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How to Automate Sales Training and Ensure Return on Training Investment 

By Preethi Jathanna

Senior Writer for HR and Remote Work

How to Automate Sales Training and Ensure Return on Training Investment

According to a Training Industry report, 44% of small and 39% of mid-sized companies employ instructor-led classroom training. Picture this: a sales team of 50 people gathered in a large conference room, staring at a projector screen while a trainer drones on about the latest sales techniques. Some team members are nodding off, while others are frantically taking notes, trying to absorb as much information as possible. Doesn’t sound very inspiring, right?  

But what if there was a better way to train your sales team that was more efficient, engaging, and cost-effective? Fortunately, there is! In this article, we'll explain why old-school methods aren't effective anymore and show you how eLearning solutions can automate sales training. 

1. Why Continuous Training Is a Must-Have for Sales Reps?

Sales reps play a critical role in driving revenue growth for organizations, and continuous training is essential to ensure they remain effective. It helps sales professionals to: 

  • Stay up to date with industry changes. Ongoing training helps salespeople adapt their sales strategies and messaging to meet the current demands of the market. This ensures that they remain competitive in the eyes of their customers. 
  • Enhance their professional skills. Sales professionals who constantly improve their negotiation, selling, and time management skills generate leads, retain customers, and close deals more efficiently. 
  • Improve customer satisfaction. Finally, well-trained sales professionals can better understand their customers' needs and provide more personalized solutions. This can lead to better service and higher customer satisfaction. 

2. The 4 Must-Have Components of Sales Training 

Salespeople's expertise is made up of a variety of knowledge and skills. Therefore, their training should include several components. The most important of them are the following: 

2.1. Product Knowledge 

Product knowledge is the foundation of effective selling that includes a deep understanding of: 


This refers to the competitive landscape, market trends and drivers, and regulatory or compliance issues. As mentioned earlier, salespeople with industry expertise have a better chance of building trust with the customers and ultimately achieving sales. 


When sales professionals are familiar with the brand's history, mission, vision, and values, they are able to communicate the brand's unique selling proposition (USP) effectively and differentiate it from competitors.  

Customer personas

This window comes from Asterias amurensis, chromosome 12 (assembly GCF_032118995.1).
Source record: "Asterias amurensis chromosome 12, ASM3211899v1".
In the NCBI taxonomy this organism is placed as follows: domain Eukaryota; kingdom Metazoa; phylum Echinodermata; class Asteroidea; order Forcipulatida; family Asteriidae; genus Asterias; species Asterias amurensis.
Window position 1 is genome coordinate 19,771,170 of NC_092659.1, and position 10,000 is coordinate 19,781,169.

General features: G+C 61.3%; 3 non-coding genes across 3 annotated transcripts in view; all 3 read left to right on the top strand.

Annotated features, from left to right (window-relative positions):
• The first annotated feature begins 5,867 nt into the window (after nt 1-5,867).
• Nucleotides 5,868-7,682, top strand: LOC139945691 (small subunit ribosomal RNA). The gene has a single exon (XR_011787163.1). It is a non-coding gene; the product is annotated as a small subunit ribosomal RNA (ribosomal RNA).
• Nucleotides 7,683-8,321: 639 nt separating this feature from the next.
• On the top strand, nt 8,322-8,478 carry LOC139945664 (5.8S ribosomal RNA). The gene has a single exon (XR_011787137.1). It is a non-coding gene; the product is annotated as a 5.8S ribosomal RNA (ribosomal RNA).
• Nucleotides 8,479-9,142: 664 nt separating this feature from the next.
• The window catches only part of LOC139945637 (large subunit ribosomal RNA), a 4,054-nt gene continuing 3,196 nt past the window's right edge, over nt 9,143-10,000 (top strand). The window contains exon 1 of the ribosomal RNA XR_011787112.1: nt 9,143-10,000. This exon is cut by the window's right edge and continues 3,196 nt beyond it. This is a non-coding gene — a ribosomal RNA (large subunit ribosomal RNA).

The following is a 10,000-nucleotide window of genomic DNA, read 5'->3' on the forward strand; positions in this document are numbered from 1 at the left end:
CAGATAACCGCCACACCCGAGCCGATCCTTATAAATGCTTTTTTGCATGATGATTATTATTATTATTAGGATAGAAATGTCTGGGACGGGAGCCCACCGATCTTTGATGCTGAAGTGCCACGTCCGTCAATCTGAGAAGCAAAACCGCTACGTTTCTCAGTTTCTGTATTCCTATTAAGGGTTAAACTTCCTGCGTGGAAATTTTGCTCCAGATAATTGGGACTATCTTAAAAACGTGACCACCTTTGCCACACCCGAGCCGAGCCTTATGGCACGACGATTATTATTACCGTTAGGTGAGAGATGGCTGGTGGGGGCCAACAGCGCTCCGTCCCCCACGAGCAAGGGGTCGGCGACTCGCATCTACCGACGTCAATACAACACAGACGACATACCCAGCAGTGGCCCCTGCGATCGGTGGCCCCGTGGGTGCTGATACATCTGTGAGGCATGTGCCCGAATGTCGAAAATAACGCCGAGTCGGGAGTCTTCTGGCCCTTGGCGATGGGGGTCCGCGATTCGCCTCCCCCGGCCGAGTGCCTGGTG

By having a clear idea of who their clients are, sales reps can better tailor their approach to meet the needs and preferences of prospects. This includes knowledge of customer pain points, buying behaviors, decision-making processes, and preferred communication channels. 

Product features 

In a narrow sense, product knowledge refers to the specifications of the product or service. To sell it effectively, employees need to understand the product's functionality, benefits, limitations, and how it addresses customers' pain points clearly. Salespeople also need to be aware of the procedures related to the product, such as exchange, warranty, and refund policies. 

2.2. Communication Skills 

Salespeople who possess excellent communication skills can establish rapport with customers with ease. This set of skills includes: 

Active listening 

This refers to the ability to maintain eye contact, give the speaker their undivided attention, ask clarifying questions, and provide feedback. Salespeople with developed active listening skills are able to engage with customers effectively, identify their actual needs, and tailor the sales pitch accordingly. 

Handling objections 

This means addressing and overcoming any concerns or doubts that the customer may have about the product or service you offer. The salesperson's ability to handle objections effectively can instill confidence in the customer and ultimately convince them to make a purchase. 

Written communication 

Sales professionals often communicate via email. That's why they should maintain a professional and polished image for their company and be able to write clear proposals and other forms of written correspondence.  

Nonverbal communication 

They should also be familiar with nonverbal cues, such as body language and facial expressions, to perceive the customer's feelings and emotions properly. 

2.3. Sales Methodology 

These are the strategies, techniques, and processes that salespeople use to communicate with potential customers. Different sales methodologies, such as SPIN selling, the Challenger Sales Model, and SNAP selling, involve different approaches to identifying customer needs, providing insight, building relationships, and demonstrating the value of the product or service being sold. Knowing the different approaches helps sales professionals adjust to a particular prospect or situation effectively.